There are numerous variables considered when calculating an individual rate for your auto insurance coverage. Some are within your control while some are not. Being aware of these variables can help lower your future risk assessment, thus lowering your rate. Consider the following factors that affect rates.
- Marital status
- Driving record
- Prior claim history
- Type of vehicle
- The way you use your vehicle
- The area in which you live
Tips for Saving Money
- Change your habits- If possible, drive less. Insurance companies frequently gauge your risk by how many miles per year you put on your vehicle. If you have a vehicle you only use during a certain time of year or as a leisure vehicle, be sure to tell the insurance provider.
Vehicles not considered your primary mode of transportation will cost you less.
- Drive safely- Exemplary drivers are often rewarded with lower rates. Avoid all traffic violations. Additionally, when purchasing a car, choose one with additional safety features or add an anti-theft device. Research what vehicles have low theft statistics and accident rates.
- Pay wisely- Insurance companies will usually offer discounts if premiums are paid all at once or automatically deducted from your bank account each month. There are usually fees associated with getting a monthly bill. Additionally, purchasing an annual policy will save money.
- Bundle your insurance- Many companies will offer discounts if you have more than one vehicle or if you use them for other forms of insurance, such as homeowner’s or renter’s insurance.
- Maintain a good credit score- If you pay your other bills on time, insurance companies will assume you are trustworthy and will pay your premiums on time. Overall, it shows you are a responsible person in general, which insurance companies will translate into a “low risk” driver.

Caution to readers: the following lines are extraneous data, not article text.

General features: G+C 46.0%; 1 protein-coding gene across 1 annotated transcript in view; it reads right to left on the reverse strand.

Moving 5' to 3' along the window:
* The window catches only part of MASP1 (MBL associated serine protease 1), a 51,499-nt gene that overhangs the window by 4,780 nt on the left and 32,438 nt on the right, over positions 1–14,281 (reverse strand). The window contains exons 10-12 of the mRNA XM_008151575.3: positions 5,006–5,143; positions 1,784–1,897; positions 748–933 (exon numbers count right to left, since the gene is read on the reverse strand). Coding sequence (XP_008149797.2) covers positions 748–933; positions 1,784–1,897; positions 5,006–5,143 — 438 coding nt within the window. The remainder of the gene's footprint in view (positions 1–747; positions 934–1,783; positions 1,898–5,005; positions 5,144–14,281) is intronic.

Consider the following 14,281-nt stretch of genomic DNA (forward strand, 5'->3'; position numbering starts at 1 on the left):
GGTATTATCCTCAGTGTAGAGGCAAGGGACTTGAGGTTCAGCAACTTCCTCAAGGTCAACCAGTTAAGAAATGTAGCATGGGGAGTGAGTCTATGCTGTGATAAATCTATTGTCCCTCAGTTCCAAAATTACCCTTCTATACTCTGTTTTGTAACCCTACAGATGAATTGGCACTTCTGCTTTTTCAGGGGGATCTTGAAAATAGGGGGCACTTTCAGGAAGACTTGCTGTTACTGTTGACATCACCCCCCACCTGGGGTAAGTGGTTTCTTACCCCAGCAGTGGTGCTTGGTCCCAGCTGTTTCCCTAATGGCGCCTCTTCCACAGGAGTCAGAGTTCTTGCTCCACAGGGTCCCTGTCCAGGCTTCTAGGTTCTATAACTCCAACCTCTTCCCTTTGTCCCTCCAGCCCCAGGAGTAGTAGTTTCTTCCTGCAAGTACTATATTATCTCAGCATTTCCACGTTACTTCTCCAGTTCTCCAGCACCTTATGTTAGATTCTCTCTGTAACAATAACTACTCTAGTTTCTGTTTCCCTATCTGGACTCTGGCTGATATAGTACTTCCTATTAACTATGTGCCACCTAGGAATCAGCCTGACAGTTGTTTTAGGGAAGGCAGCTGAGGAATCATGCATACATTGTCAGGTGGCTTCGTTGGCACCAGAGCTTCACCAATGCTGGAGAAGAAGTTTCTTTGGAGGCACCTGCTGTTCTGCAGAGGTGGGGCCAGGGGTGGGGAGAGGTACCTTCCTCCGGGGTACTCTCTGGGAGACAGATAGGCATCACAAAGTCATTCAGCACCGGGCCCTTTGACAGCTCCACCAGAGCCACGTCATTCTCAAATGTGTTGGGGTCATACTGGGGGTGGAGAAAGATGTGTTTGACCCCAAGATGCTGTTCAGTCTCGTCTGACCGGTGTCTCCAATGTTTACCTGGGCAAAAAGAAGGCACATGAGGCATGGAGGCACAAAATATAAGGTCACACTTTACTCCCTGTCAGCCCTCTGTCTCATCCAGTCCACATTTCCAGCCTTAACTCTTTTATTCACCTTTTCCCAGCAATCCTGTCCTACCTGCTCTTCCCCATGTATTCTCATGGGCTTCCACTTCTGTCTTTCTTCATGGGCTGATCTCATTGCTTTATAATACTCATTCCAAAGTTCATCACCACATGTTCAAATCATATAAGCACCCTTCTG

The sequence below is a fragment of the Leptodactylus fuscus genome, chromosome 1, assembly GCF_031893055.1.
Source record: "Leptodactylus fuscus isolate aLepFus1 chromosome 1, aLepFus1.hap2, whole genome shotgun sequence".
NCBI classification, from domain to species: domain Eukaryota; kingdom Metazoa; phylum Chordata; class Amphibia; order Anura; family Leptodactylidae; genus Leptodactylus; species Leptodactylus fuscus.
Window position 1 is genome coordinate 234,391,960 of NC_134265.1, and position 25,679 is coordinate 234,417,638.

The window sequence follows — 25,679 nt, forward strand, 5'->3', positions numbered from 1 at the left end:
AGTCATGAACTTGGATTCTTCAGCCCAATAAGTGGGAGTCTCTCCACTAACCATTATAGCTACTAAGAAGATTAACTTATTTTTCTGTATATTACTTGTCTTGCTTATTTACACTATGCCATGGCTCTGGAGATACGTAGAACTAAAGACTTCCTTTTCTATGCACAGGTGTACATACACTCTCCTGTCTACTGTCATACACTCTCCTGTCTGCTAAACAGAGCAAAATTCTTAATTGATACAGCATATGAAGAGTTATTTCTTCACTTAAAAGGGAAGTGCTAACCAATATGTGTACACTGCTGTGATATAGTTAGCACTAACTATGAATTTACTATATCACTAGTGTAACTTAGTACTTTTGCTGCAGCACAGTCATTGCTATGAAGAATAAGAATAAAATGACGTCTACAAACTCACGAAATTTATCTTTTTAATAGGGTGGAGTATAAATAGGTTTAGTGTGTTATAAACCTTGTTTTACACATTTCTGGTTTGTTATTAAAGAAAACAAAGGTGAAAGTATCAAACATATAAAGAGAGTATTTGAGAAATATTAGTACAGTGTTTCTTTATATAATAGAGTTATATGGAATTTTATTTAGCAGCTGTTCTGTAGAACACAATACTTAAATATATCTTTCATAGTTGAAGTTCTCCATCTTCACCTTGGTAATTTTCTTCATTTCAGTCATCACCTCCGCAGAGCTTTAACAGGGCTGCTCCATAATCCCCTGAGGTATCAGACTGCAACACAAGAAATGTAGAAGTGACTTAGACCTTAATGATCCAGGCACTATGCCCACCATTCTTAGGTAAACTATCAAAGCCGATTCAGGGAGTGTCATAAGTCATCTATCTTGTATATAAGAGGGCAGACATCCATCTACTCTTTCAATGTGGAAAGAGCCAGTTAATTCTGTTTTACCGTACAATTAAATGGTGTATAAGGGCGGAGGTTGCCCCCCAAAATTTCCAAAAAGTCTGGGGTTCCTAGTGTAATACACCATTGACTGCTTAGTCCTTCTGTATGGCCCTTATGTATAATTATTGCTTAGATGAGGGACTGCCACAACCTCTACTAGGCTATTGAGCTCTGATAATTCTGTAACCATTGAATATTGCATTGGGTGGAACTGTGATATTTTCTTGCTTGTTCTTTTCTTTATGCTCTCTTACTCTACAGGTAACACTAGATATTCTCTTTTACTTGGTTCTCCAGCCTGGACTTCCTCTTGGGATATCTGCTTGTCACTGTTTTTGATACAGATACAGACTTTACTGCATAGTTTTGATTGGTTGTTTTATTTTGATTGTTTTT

- Reassess your needs- Life changes over time. Evaluate if you have enough coverage or if you are carrying too much. As cars get older, you may not need to carry quite as much coverage. Conversely, as your responsibilities change you may need to be better protected.
- Ask about other discounts- Many insurance carriers offer discounts to teens, students or graduates of certain colleges, or members of specific organizations.
- Stop smoking- In addition to health benefits, non-smokers are often given lower rates.
Mistakes to Avoid
There are certain actions that can cost drivers a lot of money. While most involve being responsible, the first involves deciding how cheap is too cheap when it comes to insurance coverage.
- Going with the cheapest- The least expensive coverage may leave you with a heavy financial debt in the event of an accident. Know your policy and choose wisely.
- Being dishonest- It’s not in your best interest to lie about your driving record. Insurance companies will eventually find out you were not honest and will increase your rates plus consider you dishonest and “higher risk.”
- Letting your policy lapse- By letting your policy expire, you not only put yourself at risk for not being covered in the event of an accident, but you are also likely to experience a rate increase when you try to reinstate your policy. Remember that driving uninsured, even for a day or two, can result in financial loss, legal fines, suspension of your license or registration and possibly jail time.
Drinking and driving- A DUI on your driving record can increase your premiums by up to 40 percent.
The New Jersey Department of Motor Vehicles recommends doing your homework, researching the type of coverage required for your vehicle and comparing several quotes from multiple providers to ensure you find the most affordable coverage for maximum protection.
Carefully weigh the amount of premium you can afford with the amount you could afford to lose in the event of an accident. Compare more than just prices. Carefully read policy options to ensure you are equally comparing insurance carriers.